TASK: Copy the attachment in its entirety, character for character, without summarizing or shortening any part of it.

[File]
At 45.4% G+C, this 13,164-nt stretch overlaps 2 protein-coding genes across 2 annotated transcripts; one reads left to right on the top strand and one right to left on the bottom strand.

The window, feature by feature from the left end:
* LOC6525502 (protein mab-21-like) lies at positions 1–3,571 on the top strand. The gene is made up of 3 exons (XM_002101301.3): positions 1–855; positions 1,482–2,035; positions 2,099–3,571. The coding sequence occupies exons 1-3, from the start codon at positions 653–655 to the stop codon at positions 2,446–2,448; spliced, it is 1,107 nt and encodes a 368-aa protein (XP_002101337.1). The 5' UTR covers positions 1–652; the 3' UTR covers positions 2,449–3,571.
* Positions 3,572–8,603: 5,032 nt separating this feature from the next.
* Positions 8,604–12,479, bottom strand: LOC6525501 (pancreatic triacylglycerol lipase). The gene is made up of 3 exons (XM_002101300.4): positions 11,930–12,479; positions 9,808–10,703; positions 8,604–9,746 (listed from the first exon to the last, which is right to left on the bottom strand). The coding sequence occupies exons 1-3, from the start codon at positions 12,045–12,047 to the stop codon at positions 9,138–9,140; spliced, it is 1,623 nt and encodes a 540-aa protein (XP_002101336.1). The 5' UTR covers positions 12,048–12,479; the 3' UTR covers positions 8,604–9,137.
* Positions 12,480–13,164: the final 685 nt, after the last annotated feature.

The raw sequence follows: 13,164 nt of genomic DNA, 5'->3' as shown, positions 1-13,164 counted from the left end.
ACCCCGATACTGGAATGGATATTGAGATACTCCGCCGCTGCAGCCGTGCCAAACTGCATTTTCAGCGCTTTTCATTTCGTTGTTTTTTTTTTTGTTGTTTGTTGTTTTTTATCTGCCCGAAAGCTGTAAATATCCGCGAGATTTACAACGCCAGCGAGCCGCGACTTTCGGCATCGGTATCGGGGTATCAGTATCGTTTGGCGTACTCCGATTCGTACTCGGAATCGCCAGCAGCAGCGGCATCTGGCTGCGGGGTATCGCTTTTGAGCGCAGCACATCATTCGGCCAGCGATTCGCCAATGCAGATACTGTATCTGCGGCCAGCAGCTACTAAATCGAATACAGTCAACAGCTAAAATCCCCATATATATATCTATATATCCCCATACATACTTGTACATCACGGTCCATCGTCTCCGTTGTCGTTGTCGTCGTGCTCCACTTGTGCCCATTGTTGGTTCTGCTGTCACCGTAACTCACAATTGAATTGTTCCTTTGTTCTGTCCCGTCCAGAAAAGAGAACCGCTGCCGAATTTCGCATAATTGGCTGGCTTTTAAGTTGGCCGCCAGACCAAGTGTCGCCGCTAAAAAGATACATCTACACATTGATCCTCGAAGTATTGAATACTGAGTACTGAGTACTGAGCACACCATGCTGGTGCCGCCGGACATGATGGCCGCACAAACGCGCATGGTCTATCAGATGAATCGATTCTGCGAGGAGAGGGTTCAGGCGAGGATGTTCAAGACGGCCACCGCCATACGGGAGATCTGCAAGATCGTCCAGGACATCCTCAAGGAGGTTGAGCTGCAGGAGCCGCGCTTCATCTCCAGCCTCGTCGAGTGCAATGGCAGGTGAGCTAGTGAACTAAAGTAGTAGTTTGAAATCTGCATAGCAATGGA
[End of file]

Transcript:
At 45.4% G+C, this 13,164-nt stretch overlaps 2 protein-coding genes across 2 annotated transcripts; one reads left to right on the top strand and one right to left on the bottom strand.

The window, feature by feature from the left end:
* LOC6525502 (protein mab-21-like) lies at positions 1–3,571 on the top strand. The gene is made up of 3 exons (XM_002101301.3): positions 1–855; positions 1,482–2,035; positions 2,099–3,571. The coding sequence occupies exons 1-3, from the start codon at positions 653–655 to the stop codon at positions 2,446–2,448; spliced, it is 1,107 nt and encodes a 368-aa protein (XP_002101337.1). The 5' UTR covers positions 1–652; the 3' UTR covers positions 2,449–3,571.
* Positions 3,572–8,603: 5,032 nt separating this feature from the next.
* Positions 8,604–12,479, bottom strand: LOC6525501 (pancreatic triacylglycerol lipase). The gene is made up of 3 exons (XM_002101300.4): positions 11,930–12,479; positions 9,808–10,703; positions 8,604–9,746 (listed from the first exon to the last, which is right to left on the bottom strand). The coding sequence occupies exons 1-3, from the start codon at positions 12,045–12,047 to the stop codon at positions 9,138–9,140; spliced, it is 1,623 nt and encodes a 540-aa protein (XP_002101336.1). The 5' UTR covers positions 12,048–12,479; the 3' UTR covers positions 8,604–9,137.
* Positions 12,480–13,164: the final 685 nt, after the last annotated feature.

The raw sequence follows: 13,164 nt of genomic DNA, 5'->3' as shown, positions 1-13,164 counted from the left end.
ACCCCGATACTGGAATGGATATTGAGATACTCCGCCGCTGCAGCCGTGCCAAACTGCATTTTCAGCGCTTTTCATTTCGTTGTTTTTTTTTTTGTTGTTTGTTGTTTTTTATCTGCCCGAAAGCTGTAAATATCCGCGAGATTTACAACGCCAGCGAGCCGCGACTTTCGGCATCGGTATCGGGGTATCAGTATCGTTTGGCGTACTCCGATTCGTACTCGGAATCGCCAGCAGCAGCGGCATCTGGCTGCGGGGTATCGCTTTTGAGCGCAGCACATCATTCGGCCAGCGATTCGCCAATGCAGATACTGTATCTGCGGCCAGCAGCTACTAAATCGAATACAGTCAACAGCTAAAATCCCCATATATATATCTATATATCCCCATACATACTTGTACATCACGGTCCATCGTCTCCGTTGTCGTTGTCGTCGTGCTCCACTTGTGCCCATTGTTGGTTCTGCTGTCACCGTAACTCACAATTGAATTGTTCCTTTGTTCTGTCCCGTCCAGAAAAGAGAACCGCTGCCGAATTTCGCATAATTGGCTGGCTTTTAAGTTGGCCGCCAGACCAAGTGTCGCCGCTAAAAAGATACATCTACACATTGATCCTCGAAGTATTGAATACTGAGTACTGAGTACTGAGCACACCATGCTGGTGCCGCCGGACATGATGGCCGCACAAACGCGCATGGTCTATCAGATGAATCGATTCTGCGAGGAGAGGGTTCAGGCGAGGATGTTCAAGACGGCCACCGCCATACGGGAGATCTGCAAGATCGTCCAGGACATCCTCAAGGAGGTTGAGCTGCAGGAGCCGCGCTTCATCTCCAGCCTCGTCGAGTGCAATGGCAGGTGAGCTAGTGAACTAAAGTAGTAGTTTGAAATCTGCATAGCAATGGA